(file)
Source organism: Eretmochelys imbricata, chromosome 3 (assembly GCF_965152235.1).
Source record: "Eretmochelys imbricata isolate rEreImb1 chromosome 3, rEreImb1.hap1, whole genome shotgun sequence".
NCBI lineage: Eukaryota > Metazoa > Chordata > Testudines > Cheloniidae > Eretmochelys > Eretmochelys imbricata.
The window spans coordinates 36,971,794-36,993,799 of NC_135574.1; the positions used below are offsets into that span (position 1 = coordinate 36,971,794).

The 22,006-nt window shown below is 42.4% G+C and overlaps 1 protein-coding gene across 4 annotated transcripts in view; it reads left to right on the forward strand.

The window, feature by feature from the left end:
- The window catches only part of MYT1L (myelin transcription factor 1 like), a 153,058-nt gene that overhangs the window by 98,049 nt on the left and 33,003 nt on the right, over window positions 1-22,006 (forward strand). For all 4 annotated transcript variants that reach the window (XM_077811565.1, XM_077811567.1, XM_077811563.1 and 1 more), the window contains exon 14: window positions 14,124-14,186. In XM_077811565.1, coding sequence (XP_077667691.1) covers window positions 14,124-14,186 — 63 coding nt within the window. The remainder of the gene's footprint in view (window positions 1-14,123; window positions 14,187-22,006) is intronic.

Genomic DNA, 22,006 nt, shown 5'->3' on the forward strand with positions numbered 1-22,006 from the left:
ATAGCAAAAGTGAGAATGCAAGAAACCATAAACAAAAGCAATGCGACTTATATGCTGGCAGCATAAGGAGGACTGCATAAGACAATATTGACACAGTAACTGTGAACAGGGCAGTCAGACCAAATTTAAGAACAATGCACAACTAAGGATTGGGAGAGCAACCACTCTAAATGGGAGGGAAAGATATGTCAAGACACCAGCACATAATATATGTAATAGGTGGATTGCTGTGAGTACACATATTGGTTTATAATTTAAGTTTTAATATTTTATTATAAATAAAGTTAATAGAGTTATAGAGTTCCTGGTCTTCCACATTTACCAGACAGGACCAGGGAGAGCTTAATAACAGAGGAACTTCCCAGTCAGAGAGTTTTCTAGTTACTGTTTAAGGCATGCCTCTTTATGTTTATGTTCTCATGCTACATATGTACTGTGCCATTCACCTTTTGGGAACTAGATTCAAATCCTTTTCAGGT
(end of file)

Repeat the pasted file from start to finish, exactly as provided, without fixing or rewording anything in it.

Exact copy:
Source organism: Eretmochelys imbricata, chromosome 3 (assembly GCF_965152235.1).
Source record: "Eretmochelys imbricata isolate rEreImb1 chromosome 3, rEreImb1.hap1, whole genome shotgun sequence".
NCBI lineage: Eukaryota > Metazoa > Chordata > Testudines > Cheloniidae > Eretmochelys > Eretmochelys imbricata.
The window spans coordinates 36,971,794-36,993,799 of NC_135574.1; the positions used below are offsets into that span (position 1 = coordinate 36,971,794).

The 22,006-nt window shown below is 42.4% G+C and overlaps 1 protein-coding gene across 4 annotated transcripts in view; it reads left to right on the forward strand.

The window, feature by feature from the left end:
- The window catches only part of MYT1L (myelin transcription factor 1 like), a 153,058-nt gene that overhangs the window by 98,049 nt on the left and 33,003 nt on the right, over window positions 1-22,006 (forward strand). For all 4 annotated transcript variants that reach the window (XM_077811565.1, XM_077811567.1, XM_077811563.1 and 1 more), the window contains exon 14: window positions 14,124-14,186. In XM_077811565.1, coding sequence (XP_077667691.1) covers window positions 14,124-14,186 — 63 coding nt within the window. The remainder of the gene's footprint in view (window positions 1-14,123; window positions 14,187-22,006) is intronic.

Genomic DNA, 22,006 nt, shown 5'->3' on the forward strand with positions numbered 1-22,006 from the left:
ATAGCAAAAGTGAGAATGCAAGAAACCATAAACAAAAGCAATGCGACTTATATGCTGGCAGCATAAGGAGGACTGCATAAGACAATATTGACACAGTAACTGTGAACAGGGCAGTCAGACCAAATTTAAGAACAATGCACAACTAAGGATTGGGAGAGCAACCACTCTAAATGGGAGGGAAAGATATGTCAAGACACCAGCACATAATATATGTAATAGGTGGATTGCTGTGAGTACACATATTGGTTTATAATTTAAGTTTTAATATTTTATTATAAATAAAGTTAATAGAGTTATAGAGTTCCTGGTCTTCCACATTTACCAGACAGGACCAGGGAGAGCTTAATAACAGAGGAACTTCCCAGTCAGAGAGTTTTCTAGTTACTGTTTAAGGCATGCCTCTTTATGTTTATGTTCTCATGCTACATATGTACTGTGCCATTCACCTTTTGGGAACTAGATTCAAATCCTTTTCAGGT